Monday, May 23, 2011

JapanTakai FAQ and Sayonara

After 16 months in Japan, we are moving back to the USA and will not continue to blog here anymore. We feel we've accomplished our goals for the blog which were: 1) Keep in touch with family and friends 2) Keep a record for ourselves of our time here and 3) Give back to the blogosphere a bit since we were helped by many blogs as we prepared to come here and in our first months. Thanks to all who have read. Japan is a fascinating place, it's been quite a ride and we're happy to have had you along, however virtually.

We thought this might be an opportune time to clear up some frequently asked questions.

1. Where does the name of the blog come from?
It’s an homage to the cutest little comic book called Japan Ai: A Tall Girl’s Adventures in Japan by Aimee Major Steinberger which we read before we came. The rest is explained in the banner at the top.

2. Who wrote the posts?
They’re based on shared experiences and conversations but Josie usually wrote the posts and John edited.

3. Who took the pictures?
John mostly took the pictures. Don’t blame him for the subpar ones of late though. Our camera (that we bought for our first trip together to Guatemala and Chiapas, Mexico in 2005) finally died and we’ve just been using a Kodak video camera ever since. Thanks to Josie’s family for a highly used going away present!

4. Who reads this thing?
We wondered that ourselves for the first few months as our family and friends got used to blog checking. Over time though we've seen hits from Saudi Arabia, Oman, Serbia, Moldova, Brazil, Egypt, Indonesia, South Africa, and more. Mostly it's people in the USA and Japan though.

Arigatou and Sayonara!

Sunday, May 22, 2011

Are we sad to leave?

This is a question we've been hearing a lot these days. Our last days of school were sad. They didn't tell my students until the last day, per the Japanese custom. So, all day I had kids coming up to shake my hand and give me a note or just a longing look. I had fun signing the 3rd graders' folders. I wrote things like "Don't study too hard!" and "Don't forget to have fun!" They wake up at 5am, go to their club activity practice, go to school all day, have club activity after school, eat dinner and then study until late. They don't really need to be told to work hard or try their best; it's a given in this culture. It was hard to see my teachers look sad and I'll miss both the students and teachers but mostly I feel joyous inside. The job wasn't challenging enough and I wasn't learning anything new anymore. We came, we enjoyed, we're leaving on a positive note (to go to grad school, not because of radiation or anything else) and now it's time to go.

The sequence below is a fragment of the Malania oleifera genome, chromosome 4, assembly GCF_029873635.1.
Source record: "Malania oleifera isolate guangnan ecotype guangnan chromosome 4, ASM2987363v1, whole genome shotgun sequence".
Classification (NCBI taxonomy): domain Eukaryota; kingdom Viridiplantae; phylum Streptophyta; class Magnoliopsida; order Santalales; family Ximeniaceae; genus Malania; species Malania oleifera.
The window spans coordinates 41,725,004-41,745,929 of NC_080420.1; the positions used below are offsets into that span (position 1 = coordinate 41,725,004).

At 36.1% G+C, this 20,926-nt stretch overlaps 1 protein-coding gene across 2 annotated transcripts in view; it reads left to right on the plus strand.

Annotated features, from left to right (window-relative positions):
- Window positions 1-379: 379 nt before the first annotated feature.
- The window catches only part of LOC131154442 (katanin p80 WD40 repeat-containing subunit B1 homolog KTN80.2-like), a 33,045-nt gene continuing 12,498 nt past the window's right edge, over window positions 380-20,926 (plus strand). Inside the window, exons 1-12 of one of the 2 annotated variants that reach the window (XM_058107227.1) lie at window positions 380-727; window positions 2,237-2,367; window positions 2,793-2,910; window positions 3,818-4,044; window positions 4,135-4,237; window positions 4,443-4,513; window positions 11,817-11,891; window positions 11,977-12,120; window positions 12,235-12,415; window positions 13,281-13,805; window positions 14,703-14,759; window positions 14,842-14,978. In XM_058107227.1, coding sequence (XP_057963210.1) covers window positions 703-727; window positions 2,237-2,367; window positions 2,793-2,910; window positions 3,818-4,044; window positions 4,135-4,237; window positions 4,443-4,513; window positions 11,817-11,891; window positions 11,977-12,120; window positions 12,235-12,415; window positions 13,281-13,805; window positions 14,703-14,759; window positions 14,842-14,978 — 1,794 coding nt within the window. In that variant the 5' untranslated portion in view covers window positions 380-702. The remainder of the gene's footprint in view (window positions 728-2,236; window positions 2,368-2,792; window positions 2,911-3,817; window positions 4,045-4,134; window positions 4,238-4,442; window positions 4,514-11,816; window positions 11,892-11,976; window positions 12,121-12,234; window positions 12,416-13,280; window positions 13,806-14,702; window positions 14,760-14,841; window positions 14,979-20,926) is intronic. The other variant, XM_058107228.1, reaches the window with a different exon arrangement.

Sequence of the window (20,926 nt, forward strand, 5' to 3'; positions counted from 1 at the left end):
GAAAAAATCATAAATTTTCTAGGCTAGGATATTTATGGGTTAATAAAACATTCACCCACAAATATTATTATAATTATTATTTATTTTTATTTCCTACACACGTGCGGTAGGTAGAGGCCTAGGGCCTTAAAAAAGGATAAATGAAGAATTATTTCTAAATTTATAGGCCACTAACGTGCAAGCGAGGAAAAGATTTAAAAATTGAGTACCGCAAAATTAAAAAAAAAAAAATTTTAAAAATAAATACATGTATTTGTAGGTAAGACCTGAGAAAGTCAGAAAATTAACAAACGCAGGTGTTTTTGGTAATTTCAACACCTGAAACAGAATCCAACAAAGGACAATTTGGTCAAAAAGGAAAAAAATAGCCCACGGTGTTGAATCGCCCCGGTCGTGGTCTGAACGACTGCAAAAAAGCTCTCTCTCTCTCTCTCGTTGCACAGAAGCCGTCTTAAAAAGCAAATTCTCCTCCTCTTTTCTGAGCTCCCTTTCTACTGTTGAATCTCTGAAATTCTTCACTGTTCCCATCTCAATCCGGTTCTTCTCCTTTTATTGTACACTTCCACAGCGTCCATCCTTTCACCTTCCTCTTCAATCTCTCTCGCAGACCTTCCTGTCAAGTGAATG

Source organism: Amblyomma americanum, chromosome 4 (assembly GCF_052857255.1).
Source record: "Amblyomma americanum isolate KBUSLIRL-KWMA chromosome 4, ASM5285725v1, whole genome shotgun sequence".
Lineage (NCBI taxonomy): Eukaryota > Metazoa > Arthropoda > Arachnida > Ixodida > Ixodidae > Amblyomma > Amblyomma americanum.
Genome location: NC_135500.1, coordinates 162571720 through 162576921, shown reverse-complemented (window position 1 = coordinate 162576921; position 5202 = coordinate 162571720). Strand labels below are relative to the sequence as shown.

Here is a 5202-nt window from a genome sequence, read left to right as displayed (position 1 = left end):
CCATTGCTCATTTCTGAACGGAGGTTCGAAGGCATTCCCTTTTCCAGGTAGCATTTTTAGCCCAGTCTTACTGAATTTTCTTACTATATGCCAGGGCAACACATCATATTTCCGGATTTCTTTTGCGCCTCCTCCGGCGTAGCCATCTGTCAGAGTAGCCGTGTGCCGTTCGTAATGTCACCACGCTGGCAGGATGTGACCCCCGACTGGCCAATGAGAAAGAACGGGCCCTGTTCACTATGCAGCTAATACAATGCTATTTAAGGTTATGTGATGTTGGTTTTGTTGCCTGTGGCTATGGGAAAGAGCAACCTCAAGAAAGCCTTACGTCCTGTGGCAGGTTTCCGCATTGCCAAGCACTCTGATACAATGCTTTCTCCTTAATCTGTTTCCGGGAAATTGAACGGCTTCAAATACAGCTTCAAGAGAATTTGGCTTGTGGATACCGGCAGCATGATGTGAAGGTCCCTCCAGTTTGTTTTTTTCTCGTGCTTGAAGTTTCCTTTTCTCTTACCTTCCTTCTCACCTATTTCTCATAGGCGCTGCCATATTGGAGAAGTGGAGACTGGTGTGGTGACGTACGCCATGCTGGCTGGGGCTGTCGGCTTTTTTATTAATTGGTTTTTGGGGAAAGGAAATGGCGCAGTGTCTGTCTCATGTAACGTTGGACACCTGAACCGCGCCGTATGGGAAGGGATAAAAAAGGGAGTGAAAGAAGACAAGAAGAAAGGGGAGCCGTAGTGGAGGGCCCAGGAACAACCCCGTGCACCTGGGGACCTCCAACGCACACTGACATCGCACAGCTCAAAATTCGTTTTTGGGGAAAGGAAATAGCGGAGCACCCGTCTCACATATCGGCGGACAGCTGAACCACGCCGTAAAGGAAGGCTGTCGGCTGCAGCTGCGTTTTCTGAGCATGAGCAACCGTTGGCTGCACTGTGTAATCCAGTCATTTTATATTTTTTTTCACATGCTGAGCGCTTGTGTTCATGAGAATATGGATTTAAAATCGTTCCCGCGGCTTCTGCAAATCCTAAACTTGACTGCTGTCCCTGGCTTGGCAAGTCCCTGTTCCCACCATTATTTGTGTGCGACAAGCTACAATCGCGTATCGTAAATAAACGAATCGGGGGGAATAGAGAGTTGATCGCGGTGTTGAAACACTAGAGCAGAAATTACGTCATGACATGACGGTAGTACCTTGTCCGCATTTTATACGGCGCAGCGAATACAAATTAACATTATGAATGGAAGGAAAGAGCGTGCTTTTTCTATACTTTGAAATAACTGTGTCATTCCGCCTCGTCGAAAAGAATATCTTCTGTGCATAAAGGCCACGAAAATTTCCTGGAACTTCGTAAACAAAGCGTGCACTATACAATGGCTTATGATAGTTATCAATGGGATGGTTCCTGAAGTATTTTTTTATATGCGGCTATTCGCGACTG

John was only at his schools for 2 months but still received an outpouring of love from his students. Check out the cards his kids made for him.

We are sad to leave our friends here. Given we lived in a small-ish town with no car, we feel lucky to have met and connected with so many people. It was not uncommon to be at a picnic/party/karaoke/dinner with people from Japan, Australia, New Zealand, Sweden, England, Canada, Spain and/or Jamaica, plus people from all over the US. We'll never forget our friends and the support system they gave us here. We survived not only 16 months in a foreign land but a 9.0 earthquake and a nuclear meltdown with these folks. We know we'll see many of them again whether in the US, Europe or elsewhere. The world is made smaller when you have close friends from every corner of it. We are so grateful to them - thanks, guys - you know who you are!

Here's one picture from Mike's Rapture party on Saturday. Good times!

Friday, May 20, 2011

What we'll take away from Japan

Sometimes (mostly in the cold cold winter) we wanted to strangle Japan's little neck. All in all, though she was really good to us. Here are some of the things we'll take away from living in Japan.